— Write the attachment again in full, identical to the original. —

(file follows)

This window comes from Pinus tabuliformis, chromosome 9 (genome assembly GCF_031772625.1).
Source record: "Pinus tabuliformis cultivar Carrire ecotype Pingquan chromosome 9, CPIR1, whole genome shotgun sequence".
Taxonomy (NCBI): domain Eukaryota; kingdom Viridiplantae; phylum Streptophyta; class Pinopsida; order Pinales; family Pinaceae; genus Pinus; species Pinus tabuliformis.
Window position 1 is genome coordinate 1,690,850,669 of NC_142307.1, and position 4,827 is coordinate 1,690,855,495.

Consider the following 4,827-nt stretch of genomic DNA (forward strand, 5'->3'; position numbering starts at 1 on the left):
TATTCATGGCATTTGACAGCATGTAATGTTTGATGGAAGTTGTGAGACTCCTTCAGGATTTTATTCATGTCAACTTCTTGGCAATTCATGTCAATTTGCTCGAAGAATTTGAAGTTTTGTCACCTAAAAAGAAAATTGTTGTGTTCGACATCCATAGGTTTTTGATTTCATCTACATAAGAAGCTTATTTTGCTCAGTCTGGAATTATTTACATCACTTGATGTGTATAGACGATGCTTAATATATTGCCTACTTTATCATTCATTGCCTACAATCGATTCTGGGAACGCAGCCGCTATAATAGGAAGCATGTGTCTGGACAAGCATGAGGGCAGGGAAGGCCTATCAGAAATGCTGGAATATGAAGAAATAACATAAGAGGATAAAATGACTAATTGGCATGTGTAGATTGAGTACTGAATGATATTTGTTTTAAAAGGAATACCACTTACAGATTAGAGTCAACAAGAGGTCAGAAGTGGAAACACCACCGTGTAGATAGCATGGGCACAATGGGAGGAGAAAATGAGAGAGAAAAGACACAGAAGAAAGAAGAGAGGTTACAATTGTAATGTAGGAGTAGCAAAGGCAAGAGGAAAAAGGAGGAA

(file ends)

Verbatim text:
This window comes from Pinus tabuliformis, chromosome 9 (genome assembly GCF_031772625.1).
Source record: "Pinus tabuliformis cultivar Carrire ecotype Pingquan chromosome 9, CPIR1, whole genome shotgun sequence".
Taxonomy (NCBI): domain Eukaryota; kingdom Viridiplantae; phylum Streptophyta; class Pinopsida; order Pinales; family Pinaceae; genus Pinus; species Pinus tabuliformis.
Window position 1 is genome coordinate 1,690,850,669 of NC_142307.1, and position 4,827 is coordinate 1,690,855,495.

Consider the following 4,827-nt stretch of genomic DNA (forward strand, 5'->3'; position numbering starts at 1 on the left):
TATTCATGGCATTTGACAGCATGTAATGTTTGATGGAAGTTGTGAGACTCCTTCAGGATTTTATTCATGTCAACTTCTTGGCAATTCATGTCAATTTGCTCGAAGAATTTGAAGTTTTGTCACCTAAAAAGAAAATTGTTGTGTTCGACATCCATAGGTTTTTGATTTCATCTACATAAGAAGCTTATTTTGCTCAGTCTGGAATTATTTACATCACTTGATGTGTATAGACGATGCTTAATATATTGCCTACTTTATCATTCATTGCCTACAATCGATTCTGGGAACGCAGCCGCTATAATAGGAAGCATGTGTCTGGACAAGCATGAGGGCAGGGAAGGCCTATCAGAAATGCTGGAATATGAAGAAATAACATAAGAGGATAAAATGACTAATTGGCATGTGTAGATTGAGTACTGAATGATATTTGTTTTAAAAGGAATACCACTTACAGATTAGAGTCAACAAGAGGTCAGAAGTGGAAACACCACCGTGTAGATAGCATGGGCACAATGGGAGGAGAAAATGAGAGAGAAAAGACACAGAAGAAAGAAGAGAGGTTACAATTGTAATGTAGGAGTAGCAAAGGCAAGAGGAAAAAGGAGGAA